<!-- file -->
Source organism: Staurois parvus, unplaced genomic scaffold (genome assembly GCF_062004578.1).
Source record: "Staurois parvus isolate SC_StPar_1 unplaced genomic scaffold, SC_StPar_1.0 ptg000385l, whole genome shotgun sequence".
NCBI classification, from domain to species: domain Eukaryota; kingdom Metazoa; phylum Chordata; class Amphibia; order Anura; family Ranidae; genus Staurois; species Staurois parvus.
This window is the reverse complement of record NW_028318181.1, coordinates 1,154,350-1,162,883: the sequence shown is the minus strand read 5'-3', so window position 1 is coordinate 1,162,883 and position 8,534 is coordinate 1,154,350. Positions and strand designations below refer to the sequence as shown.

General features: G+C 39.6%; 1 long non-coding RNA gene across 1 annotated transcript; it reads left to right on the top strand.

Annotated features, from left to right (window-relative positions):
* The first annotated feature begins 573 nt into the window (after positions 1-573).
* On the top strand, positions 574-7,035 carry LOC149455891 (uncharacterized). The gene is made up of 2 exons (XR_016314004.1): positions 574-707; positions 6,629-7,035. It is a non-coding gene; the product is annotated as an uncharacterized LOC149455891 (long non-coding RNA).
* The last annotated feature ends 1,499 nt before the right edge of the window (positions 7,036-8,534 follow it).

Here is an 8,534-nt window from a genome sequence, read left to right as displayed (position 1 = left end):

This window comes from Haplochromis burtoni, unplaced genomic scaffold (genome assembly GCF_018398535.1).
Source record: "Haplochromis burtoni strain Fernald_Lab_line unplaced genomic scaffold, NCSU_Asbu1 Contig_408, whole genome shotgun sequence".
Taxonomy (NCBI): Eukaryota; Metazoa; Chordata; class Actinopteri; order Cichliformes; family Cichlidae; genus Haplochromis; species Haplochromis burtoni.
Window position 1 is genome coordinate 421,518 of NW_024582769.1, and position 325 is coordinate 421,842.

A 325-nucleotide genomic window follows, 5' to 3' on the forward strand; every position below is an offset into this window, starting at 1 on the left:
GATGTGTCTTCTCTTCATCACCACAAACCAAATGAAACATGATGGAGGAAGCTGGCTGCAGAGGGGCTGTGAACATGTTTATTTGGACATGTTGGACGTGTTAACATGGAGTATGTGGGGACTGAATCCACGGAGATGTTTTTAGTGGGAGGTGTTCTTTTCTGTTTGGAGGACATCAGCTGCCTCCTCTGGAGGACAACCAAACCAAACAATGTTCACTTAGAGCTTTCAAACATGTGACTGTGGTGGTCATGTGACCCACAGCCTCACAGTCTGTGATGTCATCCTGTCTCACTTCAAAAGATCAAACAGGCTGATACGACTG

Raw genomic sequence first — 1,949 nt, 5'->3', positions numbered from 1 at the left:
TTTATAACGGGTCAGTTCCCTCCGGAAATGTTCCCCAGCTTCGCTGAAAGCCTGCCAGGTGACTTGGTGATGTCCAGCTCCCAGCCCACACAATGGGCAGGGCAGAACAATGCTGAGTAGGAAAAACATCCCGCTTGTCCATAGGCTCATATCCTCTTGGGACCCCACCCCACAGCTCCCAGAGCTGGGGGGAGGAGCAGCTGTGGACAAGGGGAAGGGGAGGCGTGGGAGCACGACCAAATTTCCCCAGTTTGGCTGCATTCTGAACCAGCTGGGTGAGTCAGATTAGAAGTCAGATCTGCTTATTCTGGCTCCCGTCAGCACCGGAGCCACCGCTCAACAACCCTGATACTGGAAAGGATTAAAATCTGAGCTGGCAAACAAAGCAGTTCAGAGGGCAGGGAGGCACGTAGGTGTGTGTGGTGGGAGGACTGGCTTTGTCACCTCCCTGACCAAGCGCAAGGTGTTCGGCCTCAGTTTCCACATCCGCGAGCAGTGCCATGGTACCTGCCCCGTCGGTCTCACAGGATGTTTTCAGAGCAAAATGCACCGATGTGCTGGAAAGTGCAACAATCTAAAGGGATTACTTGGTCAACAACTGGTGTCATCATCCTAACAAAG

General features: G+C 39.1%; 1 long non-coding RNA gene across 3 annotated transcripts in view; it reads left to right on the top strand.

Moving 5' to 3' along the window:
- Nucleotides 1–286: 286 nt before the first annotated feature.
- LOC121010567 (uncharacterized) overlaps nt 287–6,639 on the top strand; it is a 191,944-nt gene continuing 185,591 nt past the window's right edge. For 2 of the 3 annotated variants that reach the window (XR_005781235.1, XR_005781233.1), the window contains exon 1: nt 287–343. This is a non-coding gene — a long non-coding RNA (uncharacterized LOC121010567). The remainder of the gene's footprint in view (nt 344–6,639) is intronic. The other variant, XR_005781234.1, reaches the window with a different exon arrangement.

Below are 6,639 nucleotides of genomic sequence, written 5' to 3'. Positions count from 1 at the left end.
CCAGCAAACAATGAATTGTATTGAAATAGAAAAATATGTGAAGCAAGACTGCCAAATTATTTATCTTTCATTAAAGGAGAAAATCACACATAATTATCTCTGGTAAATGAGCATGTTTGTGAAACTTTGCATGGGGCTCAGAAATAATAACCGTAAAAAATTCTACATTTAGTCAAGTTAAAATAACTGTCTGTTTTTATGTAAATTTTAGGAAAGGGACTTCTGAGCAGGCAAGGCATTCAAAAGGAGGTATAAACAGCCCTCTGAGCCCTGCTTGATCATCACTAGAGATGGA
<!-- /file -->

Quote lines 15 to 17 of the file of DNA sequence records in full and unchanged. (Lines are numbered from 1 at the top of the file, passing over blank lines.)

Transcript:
A 325-nucleotide genomic window follows, 5' to 3' on the forward strand; every position below is an offset into this window, starting at 1 on the left:
GATGTGTCTTCTCTTCATCACCACAAACCAAATGAAACATGATGGAGGAAGCTGGCTGCAGAGGGGCTGTGAACATGTTTATTTGGACATGTTGGACGTGTTAACATGGAGTATGTGGGGACTGAATCCACGGAGATGTTTTTAGTGGGAGGTGTTCTTTTCTGTTTGGAGGACATCAGCTGCCTCCTCTGGAGGACAACCAAACCAAACAATGTTCACTTAGAGCTTTCAAACATGTGACTGTGGTGGTCATGTGACCCACAGCCTCACAGTCTGTGATGTCATCCTGTCTCACTTCAAAAGATCAAACAGGCTGATACGACTG

Raw genomic sequence first — 1,949 nt, 5'->3', positions numbered from 1 at the left: